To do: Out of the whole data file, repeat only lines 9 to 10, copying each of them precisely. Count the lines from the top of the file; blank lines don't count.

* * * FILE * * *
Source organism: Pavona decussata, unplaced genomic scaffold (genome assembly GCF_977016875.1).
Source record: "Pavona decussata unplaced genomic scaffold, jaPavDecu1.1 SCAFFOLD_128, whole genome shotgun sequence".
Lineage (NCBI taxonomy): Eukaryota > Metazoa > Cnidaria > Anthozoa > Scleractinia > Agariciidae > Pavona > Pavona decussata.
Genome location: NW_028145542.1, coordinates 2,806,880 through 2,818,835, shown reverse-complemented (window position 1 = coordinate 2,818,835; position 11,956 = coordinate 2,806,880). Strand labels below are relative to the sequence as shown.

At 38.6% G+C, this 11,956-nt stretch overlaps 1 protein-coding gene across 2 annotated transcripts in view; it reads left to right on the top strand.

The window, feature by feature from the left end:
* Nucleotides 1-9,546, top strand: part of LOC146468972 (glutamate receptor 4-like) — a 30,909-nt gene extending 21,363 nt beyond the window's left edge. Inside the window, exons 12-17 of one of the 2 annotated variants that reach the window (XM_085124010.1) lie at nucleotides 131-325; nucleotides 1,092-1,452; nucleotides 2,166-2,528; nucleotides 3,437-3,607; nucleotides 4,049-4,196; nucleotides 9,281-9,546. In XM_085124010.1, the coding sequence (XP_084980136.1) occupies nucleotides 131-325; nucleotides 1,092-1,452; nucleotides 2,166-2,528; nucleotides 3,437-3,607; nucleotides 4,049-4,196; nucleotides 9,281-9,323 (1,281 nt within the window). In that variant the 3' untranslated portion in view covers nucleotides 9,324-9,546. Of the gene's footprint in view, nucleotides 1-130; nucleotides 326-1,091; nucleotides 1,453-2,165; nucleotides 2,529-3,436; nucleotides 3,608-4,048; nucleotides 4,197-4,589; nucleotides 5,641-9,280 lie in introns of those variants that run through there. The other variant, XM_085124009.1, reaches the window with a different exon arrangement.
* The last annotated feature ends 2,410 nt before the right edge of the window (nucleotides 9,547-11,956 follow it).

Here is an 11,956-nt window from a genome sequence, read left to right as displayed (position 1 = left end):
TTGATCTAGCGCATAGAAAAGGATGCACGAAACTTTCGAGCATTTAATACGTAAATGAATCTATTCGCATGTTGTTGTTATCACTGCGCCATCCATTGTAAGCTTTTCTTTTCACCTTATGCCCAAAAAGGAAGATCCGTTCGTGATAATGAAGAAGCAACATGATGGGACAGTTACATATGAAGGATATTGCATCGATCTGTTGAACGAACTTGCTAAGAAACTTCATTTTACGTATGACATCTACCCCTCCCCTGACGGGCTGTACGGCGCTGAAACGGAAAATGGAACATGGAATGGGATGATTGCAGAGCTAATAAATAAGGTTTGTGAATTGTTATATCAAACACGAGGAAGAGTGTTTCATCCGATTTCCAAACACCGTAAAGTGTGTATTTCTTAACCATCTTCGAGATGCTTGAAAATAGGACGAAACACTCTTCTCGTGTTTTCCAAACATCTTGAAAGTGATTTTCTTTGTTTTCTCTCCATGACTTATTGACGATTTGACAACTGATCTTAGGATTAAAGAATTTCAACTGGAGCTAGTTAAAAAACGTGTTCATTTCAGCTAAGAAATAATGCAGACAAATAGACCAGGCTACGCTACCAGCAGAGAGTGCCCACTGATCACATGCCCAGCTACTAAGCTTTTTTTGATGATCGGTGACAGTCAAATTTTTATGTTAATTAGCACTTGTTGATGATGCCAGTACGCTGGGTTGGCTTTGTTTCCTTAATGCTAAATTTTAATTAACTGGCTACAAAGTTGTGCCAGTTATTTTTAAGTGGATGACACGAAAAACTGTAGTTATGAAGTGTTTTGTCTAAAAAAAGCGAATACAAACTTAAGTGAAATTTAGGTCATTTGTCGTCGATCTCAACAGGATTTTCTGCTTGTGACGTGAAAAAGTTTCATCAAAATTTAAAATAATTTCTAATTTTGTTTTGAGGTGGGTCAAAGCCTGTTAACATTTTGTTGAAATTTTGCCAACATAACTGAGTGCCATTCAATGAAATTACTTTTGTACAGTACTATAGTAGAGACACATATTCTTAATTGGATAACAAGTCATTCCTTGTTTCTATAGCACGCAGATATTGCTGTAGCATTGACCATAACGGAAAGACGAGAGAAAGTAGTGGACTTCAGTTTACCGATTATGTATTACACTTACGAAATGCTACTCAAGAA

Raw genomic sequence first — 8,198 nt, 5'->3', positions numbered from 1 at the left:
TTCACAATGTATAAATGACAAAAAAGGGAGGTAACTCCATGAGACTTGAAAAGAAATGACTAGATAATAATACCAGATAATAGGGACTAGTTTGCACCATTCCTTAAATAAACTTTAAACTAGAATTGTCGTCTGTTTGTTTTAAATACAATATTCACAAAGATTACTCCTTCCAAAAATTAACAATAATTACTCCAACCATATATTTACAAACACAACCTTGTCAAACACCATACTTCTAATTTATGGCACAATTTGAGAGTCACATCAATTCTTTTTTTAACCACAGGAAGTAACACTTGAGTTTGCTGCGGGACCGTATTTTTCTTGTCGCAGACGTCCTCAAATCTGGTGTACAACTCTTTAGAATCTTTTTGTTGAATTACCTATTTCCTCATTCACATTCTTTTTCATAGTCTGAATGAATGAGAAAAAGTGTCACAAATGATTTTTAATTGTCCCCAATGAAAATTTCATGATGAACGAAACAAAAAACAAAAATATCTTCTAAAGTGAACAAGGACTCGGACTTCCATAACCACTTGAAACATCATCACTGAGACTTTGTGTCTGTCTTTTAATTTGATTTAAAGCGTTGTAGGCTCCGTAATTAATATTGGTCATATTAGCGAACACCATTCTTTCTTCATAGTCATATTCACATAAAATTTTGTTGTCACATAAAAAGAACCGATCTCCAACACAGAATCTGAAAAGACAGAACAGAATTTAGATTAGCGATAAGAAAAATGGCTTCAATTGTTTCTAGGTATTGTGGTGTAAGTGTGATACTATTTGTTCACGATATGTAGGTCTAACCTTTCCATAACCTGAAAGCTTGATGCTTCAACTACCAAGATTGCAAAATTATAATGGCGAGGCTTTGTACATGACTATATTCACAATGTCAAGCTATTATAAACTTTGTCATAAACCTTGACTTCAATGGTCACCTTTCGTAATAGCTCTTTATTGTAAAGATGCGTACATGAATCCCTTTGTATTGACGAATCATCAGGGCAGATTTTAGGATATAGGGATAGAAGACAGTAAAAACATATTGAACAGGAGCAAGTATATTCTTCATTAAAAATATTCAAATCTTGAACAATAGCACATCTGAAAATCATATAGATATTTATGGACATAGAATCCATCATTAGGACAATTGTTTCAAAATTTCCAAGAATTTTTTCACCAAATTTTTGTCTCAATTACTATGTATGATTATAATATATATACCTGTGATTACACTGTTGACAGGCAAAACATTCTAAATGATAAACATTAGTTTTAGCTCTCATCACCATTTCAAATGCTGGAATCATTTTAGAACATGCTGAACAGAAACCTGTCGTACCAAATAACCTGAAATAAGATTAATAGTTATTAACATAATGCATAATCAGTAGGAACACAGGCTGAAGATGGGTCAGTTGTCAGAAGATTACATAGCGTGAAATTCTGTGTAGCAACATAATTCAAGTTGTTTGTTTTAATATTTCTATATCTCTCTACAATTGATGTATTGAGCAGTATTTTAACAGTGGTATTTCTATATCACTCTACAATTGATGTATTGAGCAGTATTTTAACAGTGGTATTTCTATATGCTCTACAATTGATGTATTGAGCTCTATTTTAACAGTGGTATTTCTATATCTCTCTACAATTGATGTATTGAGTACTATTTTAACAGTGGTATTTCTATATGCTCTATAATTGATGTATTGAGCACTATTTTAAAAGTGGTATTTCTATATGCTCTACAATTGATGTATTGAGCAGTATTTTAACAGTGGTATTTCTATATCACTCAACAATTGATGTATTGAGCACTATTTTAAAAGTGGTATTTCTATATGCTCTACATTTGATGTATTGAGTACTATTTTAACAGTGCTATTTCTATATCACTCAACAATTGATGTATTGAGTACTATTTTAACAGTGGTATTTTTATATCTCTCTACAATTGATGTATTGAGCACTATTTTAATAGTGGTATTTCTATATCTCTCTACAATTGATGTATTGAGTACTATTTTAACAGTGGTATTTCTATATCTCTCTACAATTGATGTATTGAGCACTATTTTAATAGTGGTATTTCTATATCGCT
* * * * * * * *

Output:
Here is an 11,956-nt window from a genome sequence, read left to right as displayed (position 1 = left end):
TTGATCTAGCGCATAGAAAAGGATGCACGAAACTTTCGAGCATTTAATACGTAAATGAATCTATTCGCATGTTGTTGTTATCACTGCGCCATCCATTGTAAGCTTTTCTTTTCACCTTATGCCCAAAAAGGAAGATCCGTTCGTGATAATGAAGAAGCAACATGATGGGACAGTTACATATGAAGGATATTGCATCGATCTGTTGAACGAACTTGCTAAGAAACTTCATTTTACGTATGACATCTACCCCTCCCCTGACGGGCTGTACGGCGCTGAAACGGAAAATGGAACATGGAATGGGATGATTGCAGAGCTAATAAATAAGGTTTGTGAATTGTTATATCAAACACGAGGAAGAGTGTTTCATCCGATTTCCAAACACCGTAAAGTGTGTATTTCTTAACCATCTTCGAGATGCTTGAAAATAGGACGAAACACTCTTCTCGTGTTTTCCAAACATCTTGAAAGTGATTTTCTTTGTTTTCTCTCCATGACTTATTGACGATTTGACAACTGATCTTAGGATTAAAGAATTTCAACTGGAGCTAGTTAAAAAACGTGTTCATTTCAGCTAAGAAATAATGCAGACAAATAGACCAGGCTACGCTACCAGCAGAGAGTGCCCACTGATCACATGCCCAGCTACTAAGCTTTTTTTGATGATCGGTGACAGTCAAATTTTTATGTTAATTAGCACTTGTTGATGATGCCAGTACGCTGGGTTGGCTTTGTTTCCTTAATGCTAAATTTTAATTAACTGGCTACAAAGTTGTGCCAGTTATTTTTAAGTGGATGACACGAAAAACTGTAGTTATGAAGTGTTTTGTCTAAAAAAAGCGAATACAAACTTAAGTGAAATTTAGGTCATTTGTCGTCGATCTCAACAGGATTTTCTGCTTGTGACGTGAAAAAGTTTCATCAAAATTTAAAATAATTTCTAATTTTGTTTTGAGGTGGGTCAAAGCCTGTTAACATTTTGTTGAAATTTTGCCAACATAACTGAGTGCCATTCAATGAAATTACTTTTGTACAGTACTATAGTAGAGACACATATTCTTAATTGGATAACAAGTCATTCCTTGTTTCTATAGCACGCAGATATTGCTGTAGCATTGACCATAACGGAAAGACGAGAGAAAGTAGTGGACTTCAGTTTACCGATTATGTATTACACTTACGAAATGCTACTCAAGAA